Monday, September 11, 2006

Pine Street Needs Our Help

“Push up / every morning / 10 times / not just / now and then / give that chicken fat back to the chickens / and don’t be chicken again.” These words blasted from the record player sitting on the corner of the table in the gym at Pine Street Elementary. “Go You Chicken Fat, Go” was our favorite song for exercise during P.E.

Always being a more cerebral child, P.E. never was the highlight of my grammar school day. Reading circles and trips to the library caused more excitement in my life, but I kept that little secret under wraps. Since the cool boys loved P.E., I tried to smile as if I loved it as well. As we walked to P.E., I would say a little prayer that it would be a jump rope day, or a parachute day, or, most importantly, a “Chicken Fat” Day.

Mrs. Nancy Elliot, my kindergarten teacher, greeted me at the door on my first day of school. She hugged my sobbing father and ushered me into the grand new world called school. That year, she presented me with paints, books, and new friends. My world was perfect.

Mrs. Elliot taught me a lesson about life that kindergarten year. She called my house as I was watching “The Muppet Show” to tell me about a classmate who had died in a tragic accident. Mrs. Elliott soothed me by saying, “Caroline, we have lost Cole from our class, but we have not lost him from our hearts.” She was right. A huge fish tank still sits at Pine Street celebrating the life of young Cole McWilliams.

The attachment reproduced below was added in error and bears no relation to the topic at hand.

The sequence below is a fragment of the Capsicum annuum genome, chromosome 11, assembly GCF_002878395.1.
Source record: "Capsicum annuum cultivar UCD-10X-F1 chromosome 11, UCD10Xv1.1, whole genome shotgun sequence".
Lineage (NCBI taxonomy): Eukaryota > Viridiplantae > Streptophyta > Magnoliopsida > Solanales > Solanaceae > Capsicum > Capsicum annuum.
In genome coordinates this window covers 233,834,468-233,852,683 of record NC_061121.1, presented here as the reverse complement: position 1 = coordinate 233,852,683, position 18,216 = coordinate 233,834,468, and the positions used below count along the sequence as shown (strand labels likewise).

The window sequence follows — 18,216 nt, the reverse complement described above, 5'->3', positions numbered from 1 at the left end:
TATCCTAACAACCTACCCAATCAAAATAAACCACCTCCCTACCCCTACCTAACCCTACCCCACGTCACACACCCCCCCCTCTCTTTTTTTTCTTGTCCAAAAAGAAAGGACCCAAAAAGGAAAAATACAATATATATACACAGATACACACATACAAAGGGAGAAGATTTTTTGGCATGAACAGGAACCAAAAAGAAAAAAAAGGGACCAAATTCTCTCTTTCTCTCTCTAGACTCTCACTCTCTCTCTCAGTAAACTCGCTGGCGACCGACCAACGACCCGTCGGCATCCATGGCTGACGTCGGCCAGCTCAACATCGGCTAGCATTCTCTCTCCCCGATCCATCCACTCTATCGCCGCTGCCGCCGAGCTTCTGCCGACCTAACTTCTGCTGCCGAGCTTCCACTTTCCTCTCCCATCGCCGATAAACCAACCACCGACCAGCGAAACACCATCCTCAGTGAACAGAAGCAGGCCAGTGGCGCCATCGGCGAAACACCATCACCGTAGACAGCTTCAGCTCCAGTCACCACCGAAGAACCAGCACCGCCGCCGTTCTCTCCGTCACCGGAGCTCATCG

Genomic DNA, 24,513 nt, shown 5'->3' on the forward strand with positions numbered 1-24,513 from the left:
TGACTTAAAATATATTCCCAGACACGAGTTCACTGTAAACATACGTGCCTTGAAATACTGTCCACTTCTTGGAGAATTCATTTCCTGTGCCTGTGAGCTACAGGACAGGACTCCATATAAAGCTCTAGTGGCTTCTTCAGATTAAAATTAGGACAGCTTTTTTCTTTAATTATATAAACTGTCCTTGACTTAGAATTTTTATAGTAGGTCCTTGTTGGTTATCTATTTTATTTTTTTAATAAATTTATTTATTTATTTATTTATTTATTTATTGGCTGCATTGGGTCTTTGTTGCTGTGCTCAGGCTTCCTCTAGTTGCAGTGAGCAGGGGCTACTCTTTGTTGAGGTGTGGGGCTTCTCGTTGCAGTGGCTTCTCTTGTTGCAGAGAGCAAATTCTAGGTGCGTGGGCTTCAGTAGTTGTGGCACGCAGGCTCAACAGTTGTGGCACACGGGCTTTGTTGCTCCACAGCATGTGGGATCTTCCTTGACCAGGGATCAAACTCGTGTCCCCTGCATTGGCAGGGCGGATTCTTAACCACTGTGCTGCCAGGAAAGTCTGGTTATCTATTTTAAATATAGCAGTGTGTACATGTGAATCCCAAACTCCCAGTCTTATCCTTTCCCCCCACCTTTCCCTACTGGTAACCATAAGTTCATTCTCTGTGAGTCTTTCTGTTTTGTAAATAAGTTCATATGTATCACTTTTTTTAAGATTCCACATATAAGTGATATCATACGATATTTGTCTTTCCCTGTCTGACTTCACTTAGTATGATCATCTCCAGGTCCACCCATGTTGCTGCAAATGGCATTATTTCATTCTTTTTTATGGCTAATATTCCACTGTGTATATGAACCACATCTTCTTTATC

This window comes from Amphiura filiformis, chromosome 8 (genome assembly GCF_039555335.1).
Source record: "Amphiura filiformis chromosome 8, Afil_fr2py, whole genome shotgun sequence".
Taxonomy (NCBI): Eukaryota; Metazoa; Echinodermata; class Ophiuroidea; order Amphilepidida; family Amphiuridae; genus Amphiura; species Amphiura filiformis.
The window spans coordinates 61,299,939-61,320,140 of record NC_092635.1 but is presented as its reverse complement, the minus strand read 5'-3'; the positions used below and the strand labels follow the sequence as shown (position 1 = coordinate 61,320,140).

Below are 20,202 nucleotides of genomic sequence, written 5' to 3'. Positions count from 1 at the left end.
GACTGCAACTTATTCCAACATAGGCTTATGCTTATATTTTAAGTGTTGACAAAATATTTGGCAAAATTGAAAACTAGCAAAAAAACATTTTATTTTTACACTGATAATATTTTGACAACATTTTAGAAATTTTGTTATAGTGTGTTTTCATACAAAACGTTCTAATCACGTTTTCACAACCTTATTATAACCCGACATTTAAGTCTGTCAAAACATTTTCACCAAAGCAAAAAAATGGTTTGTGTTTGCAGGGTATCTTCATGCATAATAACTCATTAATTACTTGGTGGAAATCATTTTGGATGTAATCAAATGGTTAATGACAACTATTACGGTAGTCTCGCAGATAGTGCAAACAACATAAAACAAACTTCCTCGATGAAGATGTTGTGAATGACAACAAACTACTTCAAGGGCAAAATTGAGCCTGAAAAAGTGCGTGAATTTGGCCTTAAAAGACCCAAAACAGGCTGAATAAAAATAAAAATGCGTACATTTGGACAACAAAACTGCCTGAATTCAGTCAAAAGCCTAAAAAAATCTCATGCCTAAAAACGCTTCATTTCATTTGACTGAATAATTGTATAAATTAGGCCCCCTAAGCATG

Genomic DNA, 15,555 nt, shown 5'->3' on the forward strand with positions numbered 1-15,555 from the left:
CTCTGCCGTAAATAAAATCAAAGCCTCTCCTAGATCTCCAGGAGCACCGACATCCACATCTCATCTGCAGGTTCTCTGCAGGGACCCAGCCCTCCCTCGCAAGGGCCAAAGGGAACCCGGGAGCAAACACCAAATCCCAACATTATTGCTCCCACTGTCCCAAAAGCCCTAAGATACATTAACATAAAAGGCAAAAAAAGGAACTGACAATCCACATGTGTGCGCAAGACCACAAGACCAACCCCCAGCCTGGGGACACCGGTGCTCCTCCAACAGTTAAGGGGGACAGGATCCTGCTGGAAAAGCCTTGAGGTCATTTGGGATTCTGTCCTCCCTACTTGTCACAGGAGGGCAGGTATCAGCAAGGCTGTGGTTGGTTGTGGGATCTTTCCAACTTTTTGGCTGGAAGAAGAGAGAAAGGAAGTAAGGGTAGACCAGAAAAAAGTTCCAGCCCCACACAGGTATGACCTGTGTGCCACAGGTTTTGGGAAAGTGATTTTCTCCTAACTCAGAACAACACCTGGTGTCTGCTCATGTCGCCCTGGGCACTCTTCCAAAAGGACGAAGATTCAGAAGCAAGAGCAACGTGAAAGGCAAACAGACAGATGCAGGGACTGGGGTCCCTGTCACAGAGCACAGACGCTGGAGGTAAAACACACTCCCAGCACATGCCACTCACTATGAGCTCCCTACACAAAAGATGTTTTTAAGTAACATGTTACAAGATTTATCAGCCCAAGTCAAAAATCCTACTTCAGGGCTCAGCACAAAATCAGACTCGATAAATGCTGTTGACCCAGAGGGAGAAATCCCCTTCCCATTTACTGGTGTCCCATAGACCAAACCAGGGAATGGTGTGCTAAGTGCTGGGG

On Monday and Tuesday, I had the privilege of sitting with a strategic planning team for Pine Street. A few community leaders joined a handful of faculty from the school to brainstorm and create a strategy for building a stronger school. The report they shared astounded me. Pine Street has 86% of its students on free and reduced lunch. This is the highest percentage in our county.

With such a high percentage of low-income families, Pine Street suffers from a lack of funding. Students do not receive the books, materials, play ground equipment, or filed trip opportunities if the PTO (Parent Teacher Organization) does not have the budget to cover them. Those Pine Street teachers formulated limitless ideas for involvement and support. However, their ideas continued to hit the glass ceiling of no funding.

So, Conyers, it is time for us to embrace our family school sitting gracefully in the heart of Olde Town. If each of us joined their PTO, we could give the students and teachers of Pine Street more resources. The costs for PTO membership is only five dollars. Of the 500 students at Pine Street, only 42 families have joined. On Saturday morning, I plan on placing my check in the mail for PTO membership instead of buying my iced tall hazelnut latte. I dare you to join me.

Our community has changed since I last walked the halls of Pine Street. However, those Pine Street teachers taught me every child mattered, learning is the key to my future, and a school is really just a big family. These truths still hold at Pine Street.

Let us take up the new commandment that Jesus gave us. We will love God with all of our hearts and we will love our neighbors as ourselves. Did you join your child’s PTO? Now it is time to join your neighbors. The students at Pine Street matter to God. Now, let us show them how much they matter to our community.


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